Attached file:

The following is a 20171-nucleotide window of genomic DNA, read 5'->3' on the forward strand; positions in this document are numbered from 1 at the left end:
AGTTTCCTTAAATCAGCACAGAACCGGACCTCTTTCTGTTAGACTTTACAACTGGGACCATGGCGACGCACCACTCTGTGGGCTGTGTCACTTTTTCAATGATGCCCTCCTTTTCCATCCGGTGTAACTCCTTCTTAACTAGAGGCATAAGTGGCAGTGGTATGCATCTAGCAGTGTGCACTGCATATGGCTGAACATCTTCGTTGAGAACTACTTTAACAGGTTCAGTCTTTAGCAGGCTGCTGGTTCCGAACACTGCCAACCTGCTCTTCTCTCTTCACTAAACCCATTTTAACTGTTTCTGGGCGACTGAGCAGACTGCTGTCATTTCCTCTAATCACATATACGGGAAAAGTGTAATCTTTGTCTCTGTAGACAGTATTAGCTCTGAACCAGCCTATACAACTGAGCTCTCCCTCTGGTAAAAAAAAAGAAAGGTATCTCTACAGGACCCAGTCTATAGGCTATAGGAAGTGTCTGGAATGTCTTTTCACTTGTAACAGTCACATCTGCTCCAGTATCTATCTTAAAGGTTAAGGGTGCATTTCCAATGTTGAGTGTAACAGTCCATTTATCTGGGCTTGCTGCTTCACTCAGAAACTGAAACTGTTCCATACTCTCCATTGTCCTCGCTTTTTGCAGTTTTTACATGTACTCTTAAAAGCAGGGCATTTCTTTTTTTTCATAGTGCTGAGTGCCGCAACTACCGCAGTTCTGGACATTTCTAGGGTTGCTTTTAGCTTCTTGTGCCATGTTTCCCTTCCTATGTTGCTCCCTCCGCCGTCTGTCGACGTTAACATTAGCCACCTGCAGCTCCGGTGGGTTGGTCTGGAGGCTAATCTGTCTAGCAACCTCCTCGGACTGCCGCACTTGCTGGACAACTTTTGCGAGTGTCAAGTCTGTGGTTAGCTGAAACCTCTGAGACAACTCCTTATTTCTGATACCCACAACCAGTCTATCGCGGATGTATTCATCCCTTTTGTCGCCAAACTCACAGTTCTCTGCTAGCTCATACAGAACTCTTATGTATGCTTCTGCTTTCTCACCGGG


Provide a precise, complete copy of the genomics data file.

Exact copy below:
The following is a 20171-nucleotide window of genomic DNA, read 5'->3' on the forward strand; positions in this document are numbered from 1 at the left end:
AGTTTCCTTAAATCAGCACAGAACCGGACCTCTTTCTGTTAGACTTTACAACTGGGACCATGGCGACGCACCACTCTGTGGGCTGTGTCACTTTTTCAATGATGCCCTCCTTTTCCATCCGGTGTAACTCCTTCTTAACTAGAGGCATAAGTGGCAGTGGTATGCATCTAGCAGTGTGCACTGCATATGGCTGAACATCTTCGTTGAGAACTACTTTAACAGGTTCAGTCTTTAGCAGGCTGCTGGTTCCGAACACTGCCAACCTGCTCTTCTCTCTTCACTAAACCCATTTTAACTGTTTCTGGGCGACTGAGCAGACTGCTGTCATTTCCTCTAATCACATATACGGGAAAAGTGTAATCTTTGTCTCTGTAGACAGTATTAGCTCTGAACCAGCCTATACAACTGAGCTCTCCCTCTGGTAAAAAAAAAGAAAGGTATCTCTACAGGACCCAGTCTATAGGCTATAGGAAGTGTCTGGAATGTCTTTTCACTTGTAACAGTCACATCTGCTCCAGTATCTATCTTAAAGGTTAAGGGTGCATTTCCAATGTTGAGTGTAACAGTCCATTTATCTGGGCTTGCTGCTTCACTCAGAAACTGAAACTGTTCCATACTCTCCATTGTCCTCGCTTTTTGCAGTTTTTACATGTACTCTTAAAAGCAGGGCATTTCTTTTTTTTCATAGTGCTGAGTGCCGCAACTACCGCAGTTCTGGACATTTCTAGGGTTGCTTTTAGCTTCTTGTGCCATGTTTCCCTTCCTATGTTGCTCCCTCCGCCGTCTGTCGACGTTAACATTAGCCACCTGCAGCTCCGGTGGGTTGGTCTGGAGGCTAATCTGTCTAGCAACCTCCTCGGACTGCCGCACTTGCTGGACAACTTTTGCGAGTGTCAAGTCTGTGGTTAGCTGAAACCTCTGAGACAACTCCTTATTTCTGATACCCACAACCAGTCTATCGCGGATGTATTCATCCCTTTTGTCGCCAAACTCACAGTTCTCTGCTAGCTCATACAGAACTCTTATGTATGCTTCTGCTTTCTCACCGGG